During Frisian Flag, several scenarios are trained, scenarios that are needed during future NRF deployments, real-world scenarios from the Afghanistan theatre and scenarios from other exercises like RedFlag in the USA and MapleFlag in Canada. After each mission a thorough debriefing takes place, whereby the ‘lessons learned’ will be incorporated into the future missions, There are no restrictions on the capacities and skills of the participating pilots, each country may decide on the skill level of the pilots and on their goals/objectives for the exercise.
Opposed to previous years, due to the fact that the Brilliant Ardent/Brilliant Mariner exercise took place in the Germany/Denmark area in the same two weeks, only the Dutch airspace above the North Sea was used during the exercise. Except for some low helicopter routes to oil-platforms at sea, an area of 200km by 150km was reserved exclusively for this exercise. From the Leeuwarden AB, the exercise could be witnessed clearly by the contrails further north. The recurring items of this exercise consisted of an “attack” on the northern part of the Netherlands, whereby the attacking aircraft came in from their staging areas in the most northern part of the Dutch airspace. The defending forces, like aircraft, vessels and missiles would try to defend the targets on the Dutch islands and mainland.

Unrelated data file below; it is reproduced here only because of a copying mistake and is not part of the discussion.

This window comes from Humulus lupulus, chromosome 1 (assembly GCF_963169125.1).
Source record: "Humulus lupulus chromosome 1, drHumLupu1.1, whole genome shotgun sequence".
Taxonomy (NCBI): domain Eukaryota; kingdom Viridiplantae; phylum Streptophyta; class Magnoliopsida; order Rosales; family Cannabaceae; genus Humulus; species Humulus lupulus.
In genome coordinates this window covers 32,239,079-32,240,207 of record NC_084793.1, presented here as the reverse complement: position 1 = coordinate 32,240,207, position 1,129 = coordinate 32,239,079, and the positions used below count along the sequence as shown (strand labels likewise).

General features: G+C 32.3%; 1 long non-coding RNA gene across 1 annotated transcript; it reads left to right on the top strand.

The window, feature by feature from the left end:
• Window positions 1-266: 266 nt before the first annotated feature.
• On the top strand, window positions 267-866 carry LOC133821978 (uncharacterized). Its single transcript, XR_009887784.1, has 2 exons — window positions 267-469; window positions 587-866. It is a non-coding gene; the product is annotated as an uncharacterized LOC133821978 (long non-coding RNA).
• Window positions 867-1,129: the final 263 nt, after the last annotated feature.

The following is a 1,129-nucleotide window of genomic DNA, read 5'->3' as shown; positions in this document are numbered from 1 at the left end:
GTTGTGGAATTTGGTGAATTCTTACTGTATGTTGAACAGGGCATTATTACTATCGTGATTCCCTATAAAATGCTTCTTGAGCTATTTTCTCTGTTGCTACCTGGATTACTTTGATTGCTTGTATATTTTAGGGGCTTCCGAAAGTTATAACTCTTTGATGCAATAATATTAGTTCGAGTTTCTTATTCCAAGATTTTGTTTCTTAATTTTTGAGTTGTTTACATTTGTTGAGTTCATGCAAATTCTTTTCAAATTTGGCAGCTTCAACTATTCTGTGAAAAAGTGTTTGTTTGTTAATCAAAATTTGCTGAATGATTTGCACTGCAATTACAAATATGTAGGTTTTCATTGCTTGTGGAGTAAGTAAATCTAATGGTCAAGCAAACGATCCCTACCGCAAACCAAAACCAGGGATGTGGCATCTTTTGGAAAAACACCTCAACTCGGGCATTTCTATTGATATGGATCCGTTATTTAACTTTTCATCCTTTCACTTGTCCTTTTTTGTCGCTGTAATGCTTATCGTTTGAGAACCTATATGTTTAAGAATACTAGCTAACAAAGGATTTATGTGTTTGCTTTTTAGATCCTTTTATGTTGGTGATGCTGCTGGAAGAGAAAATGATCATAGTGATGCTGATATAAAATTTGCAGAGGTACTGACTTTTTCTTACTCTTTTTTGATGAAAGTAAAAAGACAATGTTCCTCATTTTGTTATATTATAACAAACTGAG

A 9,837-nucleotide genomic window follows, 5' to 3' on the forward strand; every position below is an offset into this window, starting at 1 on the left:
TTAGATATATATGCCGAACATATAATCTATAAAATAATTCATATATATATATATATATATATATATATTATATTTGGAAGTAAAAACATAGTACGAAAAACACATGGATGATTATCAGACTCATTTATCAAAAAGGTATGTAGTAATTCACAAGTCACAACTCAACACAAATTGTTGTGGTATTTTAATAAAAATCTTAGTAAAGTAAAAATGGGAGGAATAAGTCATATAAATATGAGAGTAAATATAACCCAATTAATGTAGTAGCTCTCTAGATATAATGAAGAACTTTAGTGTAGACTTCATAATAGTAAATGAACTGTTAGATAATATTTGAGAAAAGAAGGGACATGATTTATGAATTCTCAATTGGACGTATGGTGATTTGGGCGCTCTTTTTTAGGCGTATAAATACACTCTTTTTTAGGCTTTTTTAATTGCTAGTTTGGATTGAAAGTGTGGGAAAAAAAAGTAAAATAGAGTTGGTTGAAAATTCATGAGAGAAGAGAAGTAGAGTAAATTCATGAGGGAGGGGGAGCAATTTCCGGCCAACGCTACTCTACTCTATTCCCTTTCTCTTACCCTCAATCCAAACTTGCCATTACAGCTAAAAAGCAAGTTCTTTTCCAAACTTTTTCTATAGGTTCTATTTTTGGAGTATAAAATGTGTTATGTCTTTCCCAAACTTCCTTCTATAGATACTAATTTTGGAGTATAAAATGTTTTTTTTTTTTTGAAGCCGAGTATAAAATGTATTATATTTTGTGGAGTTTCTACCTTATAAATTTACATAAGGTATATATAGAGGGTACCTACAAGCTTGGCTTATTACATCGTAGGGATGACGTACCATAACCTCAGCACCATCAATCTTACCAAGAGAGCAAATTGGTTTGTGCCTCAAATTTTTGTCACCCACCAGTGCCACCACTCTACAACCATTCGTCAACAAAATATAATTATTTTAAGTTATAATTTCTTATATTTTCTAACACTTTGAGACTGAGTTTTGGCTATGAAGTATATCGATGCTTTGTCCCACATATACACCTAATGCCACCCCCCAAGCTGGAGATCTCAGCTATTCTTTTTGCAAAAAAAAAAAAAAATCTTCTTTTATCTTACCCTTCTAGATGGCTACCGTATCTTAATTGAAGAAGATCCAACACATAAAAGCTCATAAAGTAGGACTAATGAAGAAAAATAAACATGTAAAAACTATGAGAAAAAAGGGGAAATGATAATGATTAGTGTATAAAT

Just as in 2009, the Dutch Patriot air defense rocket systems (Surface to Air Missiles) were involved in Frisian Flag. At Leeuwarden airbase, a missile unit, the phased-array-radar unit and a mobile command-post unit were located. Some 50km away (at the Marnewaard, a Dutch Forward Air Controller exercise area) a second missile unit was located. The Patriot missile units acted in 2 different roles during the exercise. During the first week the Patriot units of Groep Geleide Wapens (Group Guided Weapons, GGW) form airbase De Peel, supported the ‘blue air’ forces by providing secure airways and taking down opposing ‘red forces’. During the second week of the exercise, the Patriot units changed sides and cooperated with the ‘red forces’ to simulate SAM threats against the ‘blue forces’.